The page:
EKAP: Turkey's Centralized E-Procurement System

EKAP: Turkey's Centralized E-Procurement System

Umit Alsaç (Independent Public Procurement Consultant, Turkey)
DOI: 10.4018/978-1-5225-2203-4.ch006
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Abstract

In this chapter the author, who has served as one of the lead administrators and designers of Turkey's e-procurement platform (EKAP) discusses the development of the system since May 2009. Specific focus and discussion will be on three main choices on how to develop the system. Will it be mandatory or voluntary? Is it better to create a platform centrally or delegate responsibility to individual public/private parties? How will applications in the platform be introduced, step by step or all at once? The author argues that as a centralized and mandatory e-procurement platform and developed step by step, EKAP successfully transformed public procurement procedures in Turkey, thanks to right choices made regard to the development of the system.
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Introduction

The term “e-procurement” has probably been the trendiest word in the public procurement profession in recent years. Since the beginning of this millennium, along with development of several e-procurement systems such as KONEPS of the Republic of Korea, e-procurement was increasingly quoted as a panacea to well-known ills of public procurement procedures including corruption, fraud, collision, lack of transparency and public oversight. However, what is understood from this term is not unique. Kohli (2012) defines e-procurement as conducting on the internet the equivalent of the manual tendering process, with the ostensible objective of enhancing transparency and efficiency of public procurement. European Commission (2010) defines it as the use of electronic communications and transaction processing by government institutions and other public sector organisations when buying supplies and services or tendering public works.’ Gardenal (2010) defines it as a specific set of instruments, technologies and organizational solutions supporting public procurement processes, particularly considering the possibility to manage tendering procedures and auctions online (e-tendering, e-auctioning)”. For the purpose of this chapter the term public e-procurement will be used to define “partial or complete conduct of public procurement procedures on an internet based platform specifically established for public procurement purposes.

Along with many other countries trying to establish a public e-procurement system, Turkey also looked for an e-procurement system to achieve the objectives written in the fifth article of the public procurement law no 4734 (PPL). These objectives are transparency, equal treatment, trust, confidentiality and timely and appropriate meeting of public needs. The institutional framework for e-procurement in Turkey includes, the Turkish Public Procurement Authority (PPA), an independent regulatory and supervisory public organization charged with oversight of public procurement in Turkey, contracting entities, suppliers and other government institutions in charge of various e-government applications to supplement the e-procurement system with information used in public procurement procedures such as tax identification numbers for suppliers who are legal persons and addresses of suppliers. PPA was established in 2002 after the enactment of the PPL same year. PPL was officially entered into force by the beginning of 2003 as one of the main reform laws enacted after the devastating economic crises of 2001 along with assistance from the World Bank, International Monetary Fund and the European Commission.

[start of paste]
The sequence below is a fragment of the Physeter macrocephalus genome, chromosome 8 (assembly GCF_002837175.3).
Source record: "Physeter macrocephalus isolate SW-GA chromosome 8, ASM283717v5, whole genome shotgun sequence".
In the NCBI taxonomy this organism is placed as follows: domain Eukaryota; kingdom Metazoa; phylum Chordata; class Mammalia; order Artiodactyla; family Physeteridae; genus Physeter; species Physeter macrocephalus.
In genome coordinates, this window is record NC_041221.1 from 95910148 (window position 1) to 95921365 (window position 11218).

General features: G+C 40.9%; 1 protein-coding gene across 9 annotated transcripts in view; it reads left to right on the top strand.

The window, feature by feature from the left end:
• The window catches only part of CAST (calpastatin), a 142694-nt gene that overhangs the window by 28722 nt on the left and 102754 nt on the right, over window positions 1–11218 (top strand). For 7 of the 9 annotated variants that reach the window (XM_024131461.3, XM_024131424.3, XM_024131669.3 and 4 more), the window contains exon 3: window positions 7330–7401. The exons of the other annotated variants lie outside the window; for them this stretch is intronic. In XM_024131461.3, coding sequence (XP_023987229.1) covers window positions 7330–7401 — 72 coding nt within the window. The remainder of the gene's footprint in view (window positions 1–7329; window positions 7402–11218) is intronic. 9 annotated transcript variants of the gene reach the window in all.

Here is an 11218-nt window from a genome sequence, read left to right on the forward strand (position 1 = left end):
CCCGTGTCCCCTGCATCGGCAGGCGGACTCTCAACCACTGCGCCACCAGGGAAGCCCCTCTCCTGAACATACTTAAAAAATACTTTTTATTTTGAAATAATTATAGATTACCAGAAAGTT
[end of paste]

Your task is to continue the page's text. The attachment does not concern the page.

PPA’s work on e-procurement dates back to 2004 when a working group was established to review best practices around the world in order to create an ideal e-procurement model for Turkey. This working group, whose one of the members was the author of this chapter, built a reference e-procurement model after these reviews and consultations with other stakeholders including contracting authorities and unions of suppliers. This model featured an establishment of a single centralized electronic public procurement platform that has to be used (in other words mandatory) by related parties including both contracting authorities and suppliers, established and improved step-by-step (PPA, 2007). In this chapter, the primary focus will be the decisions of PPA and perhaps the Turkish government on whether to establish a single centralized platform or multiple decentralized platforms, make its use mandatory or voluntary and open the platform with end-to-end features covering all procedures or open it with some applications and improve it over time. The author will argue that decisions to establish the e-procurement platform as a single centralized one, make its use mandatory for users and develop it step by step were ideal decisions for the Turkish e-procurement system and helped a smooth transition from paper based procurement to e-procurement though there are still missing blocks for reaching to end-to-end e-procurement which needs particular attention from now on.

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